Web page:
IRSC School of Education Presents at Marjory Stoneman Douglas Public Safety Commission - Indian River State College
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IRSC School of Education Presents at Marjory Stoneman Douglas Public Safety Commission

IRSC School of Education Presents at Marjory Stoneman Douglas Public Safety Commission

August 30, 2021 Suzanne Seldes

Indian River State College (IRSC) presented its Future Educators Response to Emergency Situations (FERTES) program to the Marjory Stoneman Douglas High School Public Safety Commission. The commission met on Monday, September 27 at the BBT Center in Sunrise, Florida.

IRSC Presents FERTES program to the Marjory Stoneman Douglass Public Safety Commission

The College and its collaborative partners have spent nearly two years developing the curriculum and delivering it to Bachelor’s Degree students in the IRSC School of Education in Fort Pierce, Florida. The final modules will be complete in spring 2022 at which point the collaborative expects to make the specialized training available to educational institutions throughout Florida and the United States.

The MSD shootings were a driving factor establishing FERTES—a program providing the skills and tools needed in an active shooter situation.

Developed in cooperation with the IRSC School of Education, IRSC Public Safety, and professionals from law enforcement agencies and local school districts spanning four counties, the FERTES core curriculum is delivered through classroom instruction and practical application.

The collaborative has created a model program that they soon will replicate throughout the U.S.

Fellsmere Police Chief Keith Touchberry says the program is the answer to the question of what future educators need to know as they teach in a post-Marjory Stoneman Douglas world.

“It’s the mission of our School of Education to prepare our students for every possible situation,” notes Kelly Amatucci, Ed.D., Dean of the IRSC School of Education.  “Our future teachers really need to be aware, be present. They need to pay attention to how they are arranging their classrooms, something we consider widely in our classroom management class.

“Our goal is to provide pieces of this training throughout their Bachelor's program and help them be as prepared as possible. When they get to the student teaching level, this is where the simulation happens.”

Major Chris Cicio of the St. Lucie County Sheriff’s Office notes “we know these are skills that people are going to need in the world we live in.”

The program draws upon lessons learned from past school shooting incidents, including Sandy Hook, Columbine High School and MSD.

Case in point: after Columbine, there was a push for ‘lockdown’ only.

“Human nature is to either run from danger or—if it’s close enough—to fight against danger,” Cicio says. “Since Columbine, we've learned we have to empower people to be able to do one of those two things, which is part of that ‘run-hide-fight’ curriculum.

“The scenarios are designed so they could see the relevance of the techniques we’re teaching, take that back to their own home schools and utilize it there.”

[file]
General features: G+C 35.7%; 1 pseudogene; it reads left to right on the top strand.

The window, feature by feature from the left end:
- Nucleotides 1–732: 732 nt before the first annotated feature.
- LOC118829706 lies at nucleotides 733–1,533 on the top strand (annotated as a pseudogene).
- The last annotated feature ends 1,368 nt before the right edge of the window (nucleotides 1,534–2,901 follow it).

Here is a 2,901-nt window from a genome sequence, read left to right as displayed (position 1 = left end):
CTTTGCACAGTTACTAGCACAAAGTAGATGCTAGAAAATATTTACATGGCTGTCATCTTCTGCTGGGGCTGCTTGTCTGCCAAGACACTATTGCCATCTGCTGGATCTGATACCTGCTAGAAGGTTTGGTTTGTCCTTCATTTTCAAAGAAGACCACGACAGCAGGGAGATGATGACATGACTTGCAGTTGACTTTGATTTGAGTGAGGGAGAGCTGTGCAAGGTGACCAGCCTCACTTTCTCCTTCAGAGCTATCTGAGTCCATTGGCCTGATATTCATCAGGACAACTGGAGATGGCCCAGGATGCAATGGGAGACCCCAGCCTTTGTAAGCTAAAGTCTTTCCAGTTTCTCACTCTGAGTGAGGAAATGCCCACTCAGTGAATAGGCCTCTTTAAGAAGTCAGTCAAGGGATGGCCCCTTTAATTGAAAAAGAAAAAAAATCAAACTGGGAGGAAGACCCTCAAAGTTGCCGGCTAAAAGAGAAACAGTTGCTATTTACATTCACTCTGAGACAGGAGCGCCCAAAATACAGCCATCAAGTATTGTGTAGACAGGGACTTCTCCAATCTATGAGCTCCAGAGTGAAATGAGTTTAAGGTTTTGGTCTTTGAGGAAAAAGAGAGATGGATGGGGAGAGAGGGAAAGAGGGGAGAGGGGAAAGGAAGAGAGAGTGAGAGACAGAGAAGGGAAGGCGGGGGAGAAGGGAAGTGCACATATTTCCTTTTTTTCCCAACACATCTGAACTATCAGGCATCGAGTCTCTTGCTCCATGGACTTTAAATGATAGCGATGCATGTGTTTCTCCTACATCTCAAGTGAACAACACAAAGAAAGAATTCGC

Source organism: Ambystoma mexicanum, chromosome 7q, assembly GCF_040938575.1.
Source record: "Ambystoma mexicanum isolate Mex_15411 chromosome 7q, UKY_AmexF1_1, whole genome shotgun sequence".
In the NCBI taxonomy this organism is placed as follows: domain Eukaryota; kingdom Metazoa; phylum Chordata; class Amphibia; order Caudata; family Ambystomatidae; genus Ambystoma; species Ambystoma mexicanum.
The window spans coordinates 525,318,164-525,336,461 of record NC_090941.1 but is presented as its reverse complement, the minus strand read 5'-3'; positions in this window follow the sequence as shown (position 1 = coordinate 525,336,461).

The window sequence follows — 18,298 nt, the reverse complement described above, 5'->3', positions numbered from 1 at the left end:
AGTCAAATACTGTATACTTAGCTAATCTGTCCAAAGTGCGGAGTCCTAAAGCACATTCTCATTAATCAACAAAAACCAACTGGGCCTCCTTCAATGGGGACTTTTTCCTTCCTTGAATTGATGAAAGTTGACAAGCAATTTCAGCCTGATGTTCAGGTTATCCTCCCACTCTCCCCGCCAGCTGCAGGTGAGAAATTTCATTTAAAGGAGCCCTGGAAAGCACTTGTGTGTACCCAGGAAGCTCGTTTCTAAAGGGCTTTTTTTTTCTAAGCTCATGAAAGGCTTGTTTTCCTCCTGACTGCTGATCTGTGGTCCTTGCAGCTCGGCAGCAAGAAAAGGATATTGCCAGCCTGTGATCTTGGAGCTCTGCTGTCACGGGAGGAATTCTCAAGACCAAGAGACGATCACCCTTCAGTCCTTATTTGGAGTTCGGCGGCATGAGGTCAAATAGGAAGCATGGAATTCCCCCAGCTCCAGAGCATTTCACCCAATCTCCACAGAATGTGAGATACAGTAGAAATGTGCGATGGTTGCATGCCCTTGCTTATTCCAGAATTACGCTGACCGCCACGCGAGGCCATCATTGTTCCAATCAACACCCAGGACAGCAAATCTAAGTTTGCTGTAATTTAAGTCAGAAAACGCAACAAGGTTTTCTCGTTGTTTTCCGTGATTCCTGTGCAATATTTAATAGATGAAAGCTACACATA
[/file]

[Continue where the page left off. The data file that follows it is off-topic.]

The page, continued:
It’s also foundational enough to be applied in non-school settings as well, he adds.

Chief Brian Reuther, director of security for St. Lucie County Schools, notes that through FERTES, future educators have upfront training as soon as they walk into the classroom for the first day.

FERTES transcends ‘run, hide, fight’ to equip future educators to understand pathways to violence, and to know how recognize signs and symptoms and how to track them, says Touchberry.

“We want them to understand the mandates the State of Florida has placed on school districts and what it is that their local school district is having to do,” he adds. “We want to put as much academics as we can behind this. We want smart teachers in the classroom with as much knowledge as possible.”

Program organizers also are including mental health aspects into the program as to prepare for the social and emotional needs of students and teachers as well as their physical well-being. Such preparation is intended to equip student teaching candidates not only to react by locking and barricading a door, but also locating signs and symptoms and precursors for violence and abuse among students.

IRSC President Dr. Timothy Moore notes the layers of knowledge, skills and capabilities being taught through FERTES provide “lifelong skills in the era of terrorism.”

Moore says he understands that parents want to put their children in protective bubbles, but one must prepare for the reality of a world much different from past decades.

“As a military guy, I can tell you that you have to train harder than the way you're going to have to fight,” he says. “We want to put them in immersive conditions to where everything's going on:  fire alarms, sprinklers, no communications and all kinds of conflicting information.”

Additionally, the COVID pandemic has produced isolation, depression and other mental health issues, Moore says, adding that teachers are part of that first detection in what’s happening with the child.

The College says that development and testing of the final program modules will occur this spring.

“At IRSC, we take a comprehensive approach to preparing our future educators and FERTES is an essential part of our curriculum,” concludes Amatucci. “We look forward to sharing this unique program to help future educators, everywhere, be effective in protecting their students and themselves.”

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